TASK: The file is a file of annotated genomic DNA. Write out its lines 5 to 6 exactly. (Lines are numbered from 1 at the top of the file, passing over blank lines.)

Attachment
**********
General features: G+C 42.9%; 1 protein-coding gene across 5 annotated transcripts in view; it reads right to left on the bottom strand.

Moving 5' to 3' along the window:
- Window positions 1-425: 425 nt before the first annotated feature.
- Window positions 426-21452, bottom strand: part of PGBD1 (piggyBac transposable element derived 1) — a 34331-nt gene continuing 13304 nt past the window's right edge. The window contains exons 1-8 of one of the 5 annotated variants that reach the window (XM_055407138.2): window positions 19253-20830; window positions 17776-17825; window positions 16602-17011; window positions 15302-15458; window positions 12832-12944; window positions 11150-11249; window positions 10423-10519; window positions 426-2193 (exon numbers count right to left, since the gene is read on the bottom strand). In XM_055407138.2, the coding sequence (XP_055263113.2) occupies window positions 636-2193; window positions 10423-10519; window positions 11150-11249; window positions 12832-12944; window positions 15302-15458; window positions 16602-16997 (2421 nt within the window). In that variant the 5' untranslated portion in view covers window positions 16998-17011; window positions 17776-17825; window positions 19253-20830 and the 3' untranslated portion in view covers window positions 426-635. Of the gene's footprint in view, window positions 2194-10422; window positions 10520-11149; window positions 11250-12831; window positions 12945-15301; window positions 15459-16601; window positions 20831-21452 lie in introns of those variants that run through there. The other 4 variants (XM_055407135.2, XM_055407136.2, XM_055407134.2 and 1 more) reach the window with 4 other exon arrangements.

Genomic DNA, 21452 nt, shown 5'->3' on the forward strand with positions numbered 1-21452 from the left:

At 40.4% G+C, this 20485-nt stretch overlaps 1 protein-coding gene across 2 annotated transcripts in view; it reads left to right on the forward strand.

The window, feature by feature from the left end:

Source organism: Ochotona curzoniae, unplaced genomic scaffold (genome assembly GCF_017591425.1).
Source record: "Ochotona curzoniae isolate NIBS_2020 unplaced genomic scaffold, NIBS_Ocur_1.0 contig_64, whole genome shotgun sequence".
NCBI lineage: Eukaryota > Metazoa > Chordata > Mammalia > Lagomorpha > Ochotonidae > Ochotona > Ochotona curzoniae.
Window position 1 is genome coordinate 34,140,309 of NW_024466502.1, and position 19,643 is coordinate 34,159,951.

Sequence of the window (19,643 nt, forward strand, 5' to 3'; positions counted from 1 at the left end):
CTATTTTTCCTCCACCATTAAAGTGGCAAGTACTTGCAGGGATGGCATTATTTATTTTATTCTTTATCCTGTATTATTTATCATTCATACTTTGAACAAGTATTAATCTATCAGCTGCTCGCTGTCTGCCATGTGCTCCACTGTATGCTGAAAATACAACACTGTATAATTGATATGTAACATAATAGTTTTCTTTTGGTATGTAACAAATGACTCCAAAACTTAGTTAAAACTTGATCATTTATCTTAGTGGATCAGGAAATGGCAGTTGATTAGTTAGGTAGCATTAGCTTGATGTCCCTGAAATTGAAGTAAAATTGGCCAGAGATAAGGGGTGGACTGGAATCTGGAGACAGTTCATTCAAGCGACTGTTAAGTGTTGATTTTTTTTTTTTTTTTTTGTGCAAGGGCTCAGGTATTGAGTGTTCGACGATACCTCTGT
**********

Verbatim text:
Genomic DNA, 21452 nt, shown 5'->3' on the forward strand with positions numbered 1-21452 from the left:

At 40.4% G+C, this 20485-nt stretch overlaps 1 protein-coding gene across 2 annotated transcripts in view; it reads left to right on the forward strand.